Bassist Wade Williams has also been with the band from the very beginning. He has loved music from a very young age and, while his style is akin to the Red Hot Chili Peppers’ Flea “because of my funky rock white boy thing”, it was George Michael’s special combination of production and emotion that got it all started for Wade. To him, playing live is an incredible privilege. “There are few better experiences than playing a show where you feel completely connected, as a band and with the audience. That’s what I live for.”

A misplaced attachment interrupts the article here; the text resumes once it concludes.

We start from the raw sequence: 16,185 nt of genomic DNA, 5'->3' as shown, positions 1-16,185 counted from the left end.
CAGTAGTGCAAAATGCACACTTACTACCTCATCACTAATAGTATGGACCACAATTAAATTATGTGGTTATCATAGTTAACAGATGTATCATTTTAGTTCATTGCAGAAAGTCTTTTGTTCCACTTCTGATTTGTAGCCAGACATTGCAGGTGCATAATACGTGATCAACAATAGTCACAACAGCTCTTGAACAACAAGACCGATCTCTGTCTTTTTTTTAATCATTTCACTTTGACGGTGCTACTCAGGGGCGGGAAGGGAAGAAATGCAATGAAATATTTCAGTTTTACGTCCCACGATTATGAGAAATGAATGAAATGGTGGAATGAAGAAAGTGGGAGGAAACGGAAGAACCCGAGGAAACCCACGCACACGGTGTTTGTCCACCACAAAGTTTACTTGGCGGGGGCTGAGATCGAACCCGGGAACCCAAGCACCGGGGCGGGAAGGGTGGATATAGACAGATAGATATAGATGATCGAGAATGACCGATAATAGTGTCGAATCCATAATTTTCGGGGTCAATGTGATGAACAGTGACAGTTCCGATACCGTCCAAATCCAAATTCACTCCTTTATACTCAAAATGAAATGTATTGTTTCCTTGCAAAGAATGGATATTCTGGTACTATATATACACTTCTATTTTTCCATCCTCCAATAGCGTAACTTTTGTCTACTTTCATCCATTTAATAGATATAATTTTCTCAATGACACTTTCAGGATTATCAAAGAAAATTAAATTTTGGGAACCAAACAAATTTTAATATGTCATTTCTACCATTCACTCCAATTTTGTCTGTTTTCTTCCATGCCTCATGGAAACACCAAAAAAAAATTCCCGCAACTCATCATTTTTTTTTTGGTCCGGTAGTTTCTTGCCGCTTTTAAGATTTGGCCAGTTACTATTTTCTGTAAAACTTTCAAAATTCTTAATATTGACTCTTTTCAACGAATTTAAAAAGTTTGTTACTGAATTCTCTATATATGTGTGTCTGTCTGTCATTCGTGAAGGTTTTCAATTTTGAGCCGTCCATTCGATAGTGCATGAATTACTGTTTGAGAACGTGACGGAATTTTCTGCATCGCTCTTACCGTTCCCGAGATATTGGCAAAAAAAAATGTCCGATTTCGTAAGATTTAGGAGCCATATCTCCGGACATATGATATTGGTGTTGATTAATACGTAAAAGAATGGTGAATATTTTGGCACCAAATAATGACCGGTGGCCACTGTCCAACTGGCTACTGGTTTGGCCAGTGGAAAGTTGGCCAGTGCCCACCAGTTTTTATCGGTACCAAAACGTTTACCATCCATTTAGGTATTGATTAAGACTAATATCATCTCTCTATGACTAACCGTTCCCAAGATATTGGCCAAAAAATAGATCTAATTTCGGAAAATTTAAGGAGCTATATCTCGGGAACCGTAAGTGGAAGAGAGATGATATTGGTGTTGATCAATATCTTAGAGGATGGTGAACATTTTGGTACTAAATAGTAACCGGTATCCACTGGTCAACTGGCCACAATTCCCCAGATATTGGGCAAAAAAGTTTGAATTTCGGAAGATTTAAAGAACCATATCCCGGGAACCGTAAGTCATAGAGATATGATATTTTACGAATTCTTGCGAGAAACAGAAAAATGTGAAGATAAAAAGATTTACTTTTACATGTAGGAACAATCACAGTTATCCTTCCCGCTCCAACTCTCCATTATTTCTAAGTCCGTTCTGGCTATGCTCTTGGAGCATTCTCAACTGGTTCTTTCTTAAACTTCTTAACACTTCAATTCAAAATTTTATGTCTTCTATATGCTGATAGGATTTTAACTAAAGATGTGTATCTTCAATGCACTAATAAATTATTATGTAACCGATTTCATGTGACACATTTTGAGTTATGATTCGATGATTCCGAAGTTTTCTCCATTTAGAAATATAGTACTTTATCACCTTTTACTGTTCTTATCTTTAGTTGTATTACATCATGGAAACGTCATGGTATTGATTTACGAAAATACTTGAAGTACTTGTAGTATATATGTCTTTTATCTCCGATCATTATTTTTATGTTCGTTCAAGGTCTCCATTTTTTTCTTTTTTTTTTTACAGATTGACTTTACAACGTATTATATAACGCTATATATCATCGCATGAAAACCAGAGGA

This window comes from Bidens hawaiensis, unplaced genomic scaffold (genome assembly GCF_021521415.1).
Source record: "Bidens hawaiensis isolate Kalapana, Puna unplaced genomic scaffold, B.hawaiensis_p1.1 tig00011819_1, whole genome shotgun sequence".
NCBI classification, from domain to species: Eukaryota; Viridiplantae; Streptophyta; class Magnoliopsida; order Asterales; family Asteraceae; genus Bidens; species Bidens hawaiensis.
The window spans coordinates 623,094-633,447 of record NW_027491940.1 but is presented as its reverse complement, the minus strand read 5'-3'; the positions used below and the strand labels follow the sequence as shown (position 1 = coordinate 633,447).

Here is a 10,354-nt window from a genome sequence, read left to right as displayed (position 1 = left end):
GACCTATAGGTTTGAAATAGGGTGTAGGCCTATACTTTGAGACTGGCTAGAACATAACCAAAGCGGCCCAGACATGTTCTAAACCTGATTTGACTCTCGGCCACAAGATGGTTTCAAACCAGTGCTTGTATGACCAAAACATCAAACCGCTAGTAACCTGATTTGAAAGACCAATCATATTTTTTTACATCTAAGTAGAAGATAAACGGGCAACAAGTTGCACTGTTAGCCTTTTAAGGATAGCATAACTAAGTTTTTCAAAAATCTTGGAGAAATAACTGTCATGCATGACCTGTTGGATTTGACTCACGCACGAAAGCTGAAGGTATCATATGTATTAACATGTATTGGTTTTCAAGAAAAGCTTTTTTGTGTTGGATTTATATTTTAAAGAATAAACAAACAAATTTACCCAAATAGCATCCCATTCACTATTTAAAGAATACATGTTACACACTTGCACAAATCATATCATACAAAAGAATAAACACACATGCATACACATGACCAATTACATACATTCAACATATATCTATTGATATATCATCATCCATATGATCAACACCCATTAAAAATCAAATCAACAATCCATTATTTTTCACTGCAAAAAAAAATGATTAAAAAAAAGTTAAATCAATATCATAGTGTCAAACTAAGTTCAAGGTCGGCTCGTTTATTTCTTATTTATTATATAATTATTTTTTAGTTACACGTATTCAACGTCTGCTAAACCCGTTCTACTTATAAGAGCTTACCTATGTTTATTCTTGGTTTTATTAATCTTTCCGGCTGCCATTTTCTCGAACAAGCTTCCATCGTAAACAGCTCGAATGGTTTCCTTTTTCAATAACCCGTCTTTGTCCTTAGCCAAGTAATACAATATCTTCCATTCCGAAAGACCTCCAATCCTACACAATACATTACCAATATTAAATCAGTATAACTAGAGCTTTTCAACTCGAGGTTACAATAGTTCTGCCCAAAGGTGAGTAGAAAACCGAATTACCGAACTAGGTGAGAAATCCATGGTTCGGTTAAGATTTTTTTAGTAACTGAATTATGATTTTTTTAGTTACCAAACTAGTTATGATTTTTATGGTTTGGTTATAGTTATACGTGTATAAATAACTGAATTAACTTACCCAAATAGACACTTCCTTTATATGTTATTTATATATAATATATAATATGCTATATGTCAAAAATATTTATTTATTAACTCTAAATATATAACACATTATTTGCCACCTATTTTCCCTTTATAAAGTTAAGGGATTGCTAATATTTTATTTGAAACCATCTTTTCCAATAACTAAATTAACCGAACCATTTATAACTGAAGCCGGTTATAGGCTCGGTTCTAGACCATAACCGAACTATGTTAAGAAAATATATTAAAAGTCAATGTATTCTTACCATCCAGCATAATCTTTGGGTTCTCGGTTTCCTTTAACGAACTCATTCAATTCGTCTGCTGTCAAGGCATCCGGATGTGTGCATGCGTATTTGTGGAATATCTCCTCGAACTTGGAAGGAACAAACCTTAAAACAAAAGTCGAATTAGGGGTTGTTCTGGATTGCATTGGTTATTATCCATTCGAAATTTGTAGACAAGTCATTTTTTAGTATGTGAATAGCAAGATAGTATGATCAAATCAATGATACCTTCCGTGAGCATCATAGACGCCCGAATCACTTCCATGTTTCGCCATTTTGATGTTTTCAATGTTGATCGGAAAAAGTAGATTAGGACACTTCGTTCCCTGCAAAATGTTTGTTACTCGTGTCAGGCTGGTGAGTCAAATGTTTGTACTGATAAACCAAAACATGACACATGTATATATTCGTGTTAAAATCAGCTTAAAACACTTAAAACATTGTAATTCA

Drummer Jonathan Bell – who is also a qualified attorney – grew up in a musical family and has wanted to be a drummer for as long as he can remember. He started playing at the age of 12 and hasn’t stopped since. He enjoys all kinds of music, from the Beatles to Elton John, and everything in between. While he lists playing Oppikoppi 2014 in front of a massive crowd and winning gold at the Silk Road Indie Music Festival in China as career highlights, he believes the best is yet to come.
- An edited version of this story first appeared in Weekend Argus on September 15, 2018
- FEATURED IMAGE PHOTO CREDIT: ROB SCHOLTZ